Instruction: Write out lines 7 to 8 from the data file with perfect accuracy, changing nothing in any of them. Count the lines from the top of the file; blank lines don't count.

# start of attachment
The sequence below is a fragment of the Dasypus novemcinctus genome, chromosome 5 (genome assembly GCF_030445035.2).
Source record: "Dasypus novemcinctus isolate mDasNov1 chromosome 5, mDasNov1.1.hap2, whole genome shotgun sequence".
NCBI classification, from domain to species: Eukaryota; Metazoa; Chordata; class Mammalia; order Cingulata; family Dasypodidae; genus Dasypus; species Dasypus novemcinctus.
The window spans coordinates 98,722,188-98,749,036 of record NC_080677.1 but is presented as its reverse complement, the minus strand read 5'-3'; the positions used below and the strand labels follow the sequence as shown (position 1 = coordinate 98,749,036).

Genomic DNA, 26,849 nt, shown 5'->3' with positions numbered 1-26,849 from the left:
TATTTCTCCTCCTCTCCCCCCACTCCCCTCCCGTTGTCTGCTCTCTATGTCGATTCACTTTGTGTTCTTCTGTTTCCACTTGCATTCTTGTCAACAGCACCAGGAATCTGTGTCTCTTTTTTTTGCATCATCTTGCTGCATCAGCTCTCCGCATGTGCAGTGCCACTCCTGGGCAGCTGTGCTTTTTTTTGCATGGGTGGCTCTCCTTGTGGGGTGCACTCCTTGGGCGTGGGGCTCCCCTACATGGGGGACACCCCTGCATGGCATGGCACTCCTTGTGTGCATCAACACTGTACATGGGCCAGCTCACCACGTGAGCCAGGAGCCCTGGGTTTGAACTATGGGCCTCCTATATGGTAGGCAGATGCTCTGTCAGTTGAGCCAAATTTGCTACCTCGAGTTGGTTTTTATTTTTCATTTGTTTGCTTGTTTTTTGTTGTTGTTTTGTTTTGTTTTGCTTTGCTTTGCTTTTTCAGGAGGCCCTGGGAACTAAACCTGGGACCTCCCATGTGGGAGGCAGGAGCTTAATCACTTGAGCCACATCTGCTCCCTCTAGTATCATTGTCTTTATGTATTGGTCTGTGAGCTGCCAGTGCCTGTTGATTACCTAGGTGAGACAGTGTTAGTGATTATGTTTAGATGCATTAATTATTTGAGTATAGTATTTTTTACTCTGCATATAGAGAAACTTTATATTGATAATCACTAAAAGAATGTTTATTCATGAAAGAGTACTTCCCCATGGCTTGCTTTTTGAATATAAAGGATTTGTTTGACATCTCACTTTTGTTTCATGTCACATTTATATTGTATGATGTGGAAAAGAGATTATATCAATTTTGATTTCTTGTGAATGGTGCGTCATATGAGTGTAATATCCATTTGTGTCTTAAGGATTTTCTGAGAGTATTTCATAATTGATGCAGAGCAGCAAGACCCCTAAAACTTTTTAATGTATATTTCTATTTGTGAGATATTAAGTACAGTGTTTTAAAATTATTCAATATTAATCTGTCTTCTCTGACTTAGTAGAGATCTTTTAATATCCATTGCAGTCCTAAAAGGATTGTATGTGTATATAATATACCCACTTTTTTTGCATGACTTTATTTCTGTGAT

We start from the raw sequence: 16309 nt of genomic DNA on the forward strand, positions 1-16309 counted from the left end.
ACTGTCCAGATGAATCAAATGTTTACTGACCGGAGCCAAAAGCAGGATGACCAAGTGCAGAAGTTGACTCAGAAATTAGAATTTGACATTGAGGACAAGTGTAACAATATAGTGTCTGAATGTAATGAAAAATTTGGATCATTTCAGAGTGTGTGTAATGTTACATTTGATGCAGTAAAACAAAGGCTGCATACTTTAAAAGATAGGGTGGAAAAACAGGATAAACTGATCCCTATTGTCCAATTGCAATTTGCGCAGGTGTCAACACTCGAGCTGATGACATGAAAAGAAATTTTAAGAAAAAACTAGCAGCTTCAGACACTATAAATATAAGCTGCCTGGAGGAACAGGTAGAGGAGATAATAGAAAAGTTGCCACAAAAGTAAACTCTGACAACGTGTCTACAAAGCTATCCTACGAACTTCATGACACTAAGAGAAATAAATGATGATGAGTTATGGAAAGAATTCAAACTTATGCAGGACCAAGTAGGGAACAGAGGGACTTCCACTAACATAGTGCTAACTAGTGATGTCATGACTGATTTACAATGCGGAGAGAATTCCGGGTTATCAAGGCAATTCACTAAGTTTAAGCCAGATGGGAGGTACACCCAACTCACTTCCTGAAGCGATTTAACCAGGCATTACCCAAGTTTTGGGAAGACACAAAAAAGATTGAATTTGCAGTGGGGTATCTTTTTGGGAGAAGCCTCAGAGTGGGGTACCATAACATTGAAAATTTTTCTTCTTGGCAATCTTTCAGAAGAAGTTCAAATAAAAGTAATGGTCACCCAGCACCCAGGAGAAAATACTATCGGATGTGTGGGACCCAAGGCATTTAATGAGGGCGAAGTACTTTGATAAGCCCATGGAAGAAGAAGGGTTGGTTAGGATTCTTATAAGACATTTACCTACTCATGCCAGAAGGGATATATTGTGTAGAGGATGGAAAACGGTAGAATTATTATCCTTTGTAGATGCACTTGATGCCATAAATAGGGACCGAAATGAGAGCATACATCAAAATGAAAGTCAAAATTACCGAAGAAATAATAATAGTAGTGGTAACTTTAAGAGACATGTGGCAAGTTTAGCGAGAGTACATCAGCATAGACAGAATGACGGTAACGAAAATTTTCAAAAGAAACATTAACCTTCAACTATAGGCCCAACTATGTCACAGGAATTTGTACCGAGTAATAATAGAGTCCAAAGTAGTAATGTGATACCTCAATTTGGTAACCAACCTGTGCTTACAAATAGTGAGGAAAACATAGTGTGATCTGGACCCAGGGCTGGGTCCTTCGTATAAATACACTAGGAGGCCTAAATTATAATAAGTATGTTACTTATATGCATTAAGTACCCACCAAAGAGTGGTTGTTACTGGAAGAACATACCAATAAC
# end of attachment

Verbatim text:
We start from the raw sequence: 16309 nt of genomic DNA on the forward strand, positions 1-16309 counted from the left end.
ACTGTCCAGATGAATCAAATGTTTACTGACCGGAGCCAAAAGCAGGATGACCAAGTGCAGAAGTTGACTCAGAAATTAGAATTTGACATTGAGGACAAGTGTAACAATATAGTGTCTGAATGTAATGAAAAATTTGGATCATTTCAGAGTGTGTGTAATGTTACATTTGATGCAGTAAAACAAAGGCTGCATACTTTAAAAGATAGGGTGGAAAAACAGGATAAACTGATCCCTATTGTCCAATTGCAATTTGCGCAGGTGTCAACACTCGAGCTGATGACATGAAAAGAAATTTTAAGAAAAAACTAGCAGCTTCAGACACTATAAATATAAGCTGCCTGGAGGAACAGGTAGAGGAGATAATAGAAAAGTTGCCACAAAAGTAAACTCTGACAACGTGTCTACAAAGCTATCCTACGAACTTCATGACACTAAGAGAAATAAATGATGATGAGTTATGGAAAGAATTCAAACTTATGCAGGACCAAGTAGGGAACAGAGGGACTTCCACTAACATAGTGCTAACTAGTGATGTCATGACTGATTTACAATGCGGAGAGAATTCCGGGTTATCAAGGCAATTCACTAAGTTTAAGCCAGATGGGAGGTACACCCAACTCACTTCCTGAAGCGATTTAACCAGGCATTACCCAAGTTTTGGGAAGACACAAAAAAGATTGAATTTGCAGTGGGGTATCTTTTTGGGAGAAGCCTCAGAGTGGGGTACCATAACATTGAAAATTTTTCTTCTTGGCAATCTTTCAGAAGAAGTTCAAATAAAAGTAATGGTCACCCAGCACCCAGGAGAAAATACTATCGGATGTGTGGGACCCAAGGCATTTAATGAGGGCGAAGTACTTTGATAAGCCCATGGAAGAAGAAGGGTTGGTTAGGATTCTTATAAGACATTTACCTACTCATGCCAGAAGGGATATATTGTGTAGAGGATGGAAAACGGTAGAATTATTATCCTTTGTAGATGCACTTGATGCCATAAATAGGGACCGAAATGAGAGCATACATCAAAATGAAAGTCAAAATTACCGAAGAAATAATAATAGTAGTGGTAACTTTAAGAGACATGTGGCAAGTTTAGCGAGAGTACATCAGCATAGACAGAATGACGGTAACGAAAATTTTCAAAAGAAACATTAACCTTCAACTATAGGCCCAACTATGTCACAGGAATTTGTACCGAGTAATAATAGAGTCCAAAGTAGTAATGTGATACCTCAATTTGGTAACCAACCTGTGCTTACAAATAGTGAGGAAAACATAGTGTGATCTGGACCCAGGGCTGGGTCCTTCGTATAAATACACTAGGAGGCCTAAATTATAATAAGTATGTTACTTATATGCATTAAGTACCCACCAAAGAGTGGTTGTTACTGGAAGAACATACCAATAAC